Thursday, October 19, 2006

Trusting the Blogosphere?

I’ve got mixed feelings about the underground media phenomenon.

I couldn’t be more pumped by the democratic explosion of creativity and opinion going on right now. I love it that anybody can start up a blog or make their own video or record their own podcast or create their own game and find an audience. No question in my mind we’re at the front end of a communications revolution that’s going to change everything including politics and religion in a big way.

I mean, look back at the thread from my post Coming Out of the Closet from last week. Where else would that discussion be possible? You’d have to work very hard to get a group of folks with that variety of opinions on homosexuality together in one place and speak in a painfully honest way with each other. But on a blog what would be nearly impossible becomes possible. And everybody benefits from hearing what people really think and feel rather than listening to spin. How great is that?

But on the other hand it seems like the underground media--at least at this point—is so subjective and derivative that I wonder why people trust it as much as many folks do as a source of information.

Most underground media stuff makes Fox News look like a paragon of Solomonic and Socratic balance and evenhandedness. It’s so biased and imbalanced that it’s funny. A couple of months back I thought about doing a satirical piece on how whacky a lot of it is, but I realized that the underground media is pretty much beyond satire. It’s its own satire. No need for a satirist to point out how goofily extreme most of it is. That’s obvious to anyone who spends much time surfing the blogosphere or listening to podcasts or checking out YouTube.

And I think that’s part of the design and the attraction. The underground media is post-modernism. Even if you can’t describe post-modernism easily you can see it and experience it online. It’s all about subjectivity. The person who experiences the whole bewildering thing is left to sort it out and to create their own biased take for the sake of ‘authenticity.’

The underground media is derivative because it still depends on serious mainstream media journalists for the ‘facts’ and the ‘news.’ The blogosphere is like a gigantic and somewhat manic editorial page. Great at getting people’s creative opinions out there but very poor at doing the basic bread and butter work of real journalism or uncovering ‘the facts.’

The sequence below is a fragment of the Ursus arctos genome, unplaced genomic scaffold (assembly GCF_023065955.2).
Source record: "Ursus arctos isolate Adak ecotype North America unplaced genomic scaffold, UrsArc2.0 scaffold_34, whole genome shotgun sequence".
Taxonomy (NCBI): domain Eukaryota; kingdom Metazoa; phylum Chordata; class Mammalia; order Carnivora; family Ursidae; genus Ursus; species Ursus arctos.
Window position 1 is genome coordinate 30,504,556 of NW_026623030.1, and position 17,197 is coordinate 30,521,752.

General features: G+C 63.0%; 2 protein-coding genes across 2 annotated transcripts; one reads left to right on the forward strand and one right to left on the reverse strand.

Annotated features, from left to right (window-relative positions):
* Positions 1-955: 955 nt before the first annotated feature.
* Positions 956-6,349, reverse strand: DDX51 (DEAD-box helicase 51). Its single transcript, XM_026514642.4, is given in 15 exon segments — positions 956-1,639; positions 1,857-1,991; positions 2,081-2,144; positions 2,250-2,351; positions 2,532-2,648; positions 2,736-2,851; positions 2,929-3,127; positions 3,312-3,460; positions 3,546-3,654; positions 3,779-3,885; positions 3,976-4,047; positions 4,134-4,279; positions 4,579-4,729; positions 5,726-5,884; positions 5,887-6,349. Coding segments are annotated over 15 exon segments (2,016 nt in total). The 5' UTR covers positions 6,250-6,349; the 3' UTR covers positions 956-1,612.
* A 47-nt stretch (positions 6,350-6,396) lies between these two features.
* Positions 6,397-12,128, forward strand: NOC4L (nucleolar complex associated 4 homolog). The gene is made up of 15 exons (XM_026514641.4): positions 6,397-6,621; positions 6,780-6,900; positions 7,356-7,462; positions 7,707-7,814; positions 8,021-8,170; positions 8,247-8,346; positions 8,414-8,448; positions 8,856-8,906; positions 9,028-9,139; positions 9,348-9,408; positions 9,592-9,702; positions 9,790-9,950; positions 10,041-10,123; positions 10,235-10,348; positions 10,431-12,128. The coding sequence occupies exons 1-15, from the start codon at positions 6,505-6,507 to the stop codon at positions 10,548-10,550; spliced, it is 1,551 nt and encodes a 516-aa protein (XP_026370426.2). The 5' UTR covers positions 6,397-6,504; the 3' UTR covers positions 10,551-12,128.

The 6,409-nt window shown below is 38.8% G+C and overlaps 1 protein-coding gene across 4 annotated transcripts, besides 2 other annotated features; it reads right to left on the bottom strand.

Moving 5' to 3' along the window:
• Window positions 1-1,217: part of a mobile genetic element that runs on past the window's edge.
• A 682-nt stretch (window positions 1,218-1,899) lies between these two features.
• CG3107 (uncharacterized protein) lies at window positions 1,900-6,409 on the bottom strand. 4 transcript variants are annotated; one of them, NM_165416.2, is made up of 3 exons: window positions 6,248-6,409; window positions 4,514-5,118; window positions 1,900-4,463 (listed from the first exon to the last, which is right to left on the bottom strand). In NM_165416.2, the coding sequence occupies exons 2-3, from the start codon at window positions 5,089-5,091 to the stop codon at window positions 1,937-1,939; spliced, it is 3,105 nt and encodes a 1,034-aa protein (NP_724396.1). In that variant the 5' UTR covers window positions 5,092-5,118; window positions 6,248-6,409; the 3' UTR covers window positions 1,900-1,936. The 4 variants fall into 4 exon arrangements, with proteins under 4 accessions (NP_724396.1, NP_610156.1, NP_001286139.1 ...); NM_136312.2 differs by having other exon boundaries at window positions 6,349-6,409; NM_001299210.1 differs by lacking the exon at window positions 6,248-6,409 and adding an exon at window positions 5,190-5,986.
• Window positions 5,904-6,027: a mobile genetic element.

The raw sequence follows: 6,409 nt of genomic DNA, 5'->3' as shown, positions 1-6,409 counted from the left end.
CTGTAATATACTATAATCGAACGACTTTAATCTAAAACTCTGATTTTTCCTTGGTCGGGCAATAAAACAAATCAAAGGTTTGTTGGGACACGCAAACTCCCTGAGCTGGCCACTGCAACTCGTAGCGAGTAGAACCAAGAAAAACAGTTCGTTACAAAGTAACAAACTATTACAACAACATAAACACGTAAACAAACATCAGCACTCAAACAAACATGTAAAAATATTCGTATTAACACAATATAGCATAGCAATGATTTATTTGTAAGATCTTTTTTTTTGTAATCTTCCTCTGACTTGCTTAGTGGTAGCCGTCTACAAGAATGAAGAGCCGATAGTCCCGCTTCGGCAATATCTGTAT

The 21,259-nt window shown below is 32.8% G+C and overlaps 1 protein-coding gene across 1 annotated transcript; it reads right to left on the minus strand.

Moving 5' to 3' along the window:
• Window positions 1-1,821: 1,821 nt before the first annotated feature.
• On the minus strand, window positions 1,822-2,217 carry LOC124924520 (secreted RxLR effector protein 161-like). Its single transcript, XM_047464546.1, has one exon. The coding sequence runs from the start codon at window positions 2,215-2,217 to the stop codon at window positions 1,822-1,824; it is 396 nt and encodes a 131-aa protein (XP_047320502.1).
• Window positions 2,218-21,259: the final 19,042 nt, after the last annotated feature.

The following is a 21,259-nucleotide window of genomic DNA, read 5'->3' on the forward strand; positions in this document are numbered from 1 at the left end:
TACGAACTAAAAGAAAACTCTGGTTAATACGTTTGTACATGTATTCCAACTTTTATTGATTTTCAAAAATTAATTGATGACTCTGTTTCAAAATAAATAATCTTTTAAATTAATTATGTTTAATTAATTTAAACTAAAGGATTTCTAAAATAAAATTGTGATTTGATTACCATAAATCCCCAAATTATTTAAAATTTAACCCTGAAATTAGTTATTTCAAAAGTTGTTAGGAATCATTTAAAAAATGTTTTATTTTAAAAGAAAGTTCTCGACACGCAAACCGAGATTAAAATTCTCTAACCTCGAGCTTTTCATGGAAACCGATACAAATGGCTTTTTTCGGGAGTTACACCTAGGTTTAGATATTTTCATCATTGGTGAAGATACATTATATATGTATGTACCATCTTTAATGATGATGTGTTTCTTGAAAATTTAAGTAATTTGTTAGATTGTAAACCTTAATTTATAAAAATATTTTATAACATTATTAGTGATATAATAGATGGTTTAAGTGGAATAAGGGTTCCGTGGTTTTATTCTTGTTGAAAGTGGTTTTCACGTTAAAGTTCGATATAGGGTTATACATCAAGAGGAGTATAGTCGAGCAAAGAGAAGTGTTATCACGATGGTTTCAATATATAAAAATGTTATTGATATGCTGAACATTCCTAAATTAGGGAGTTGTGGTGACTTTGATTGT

And at this point much of the blogosphere has become commentary on the rest of the blogosphere. When things get that self-referential the connection to ‘actual events in the real world’ becomes pretty tenuous. You end up with ideological feeding frenzies where members of sub-groups reinforce their own realities regardless of how little that reality corresponds to what's actually going on outside the blogosphere.

Again, I love the underground media. But its no substitute—at least at this point—for real journalism.

4 Comments:

Anonymous Jon said...

I honestly know little about the blogsphere - I only keep up on the blogs of people that I've developed some personal connection too. But what about the blogs of people who are actually "on the ground"? Doesn't the opportunity to read the blogs of soldiers in Iraq and citizens of Iraq inform the world about the Iraq war in a manner that wasn't possible before?

10:07 PM  
Blogger Wordcat said...

Yeah, that stuff is great. I'm excited about the potential for honest feedback from places few of us can go personally. That's a kind of witness that's really valuable.

Journalism is supposed to be about a type of witness, and when its done well it serves everybody.

And there's nothing wrong with opinions or editorial takes. I'm interested in them as much or more than most people.

But I get worried that many younger folks seem to get most of their 'news' from the blogosphere or shows like 'The Daily Show.' The numbers indicate that younger folks rely on editorial or entertainment outlets for their 'news.' Scary.

You may not be the typical twenty something.

10:37 PM  
Anonymous Jon said...

True. I've only seen a couple clips of Colbert and Stewart, but apparently a fair number of twenty-somethings get their news from there. And I wouldn't be surprised if a large number on the other end of the spectrum are picking it up from right-wing talk radio and similarly focused blogs.

9:18 AM  
Blogger ruth said...

very true...

more on the postmodernism- I get frustrated sometimes when people seem to believe that objectivity is impossible. This leads to a defeatist, cynical, apathy- why even try to be objective, or believe that someone else can be objective.

I know, it's naive to think anyone can be completely objective... but I would trust someone who was really trying to be honest, objective, and transparent WAY more than I would trust even someone with my own biases.

one thing that amazes me is the different interpretations of estimates of casualties in Iraq. Someone who believes in objective reality might assume 1) a finite number of people have died, and 2) the job of journalists is to estimate this number as accurately as possible through reliable techniques.

why is this so hard? too much at stake, I guess...

3:50 PM  

Post a Comment

<< Home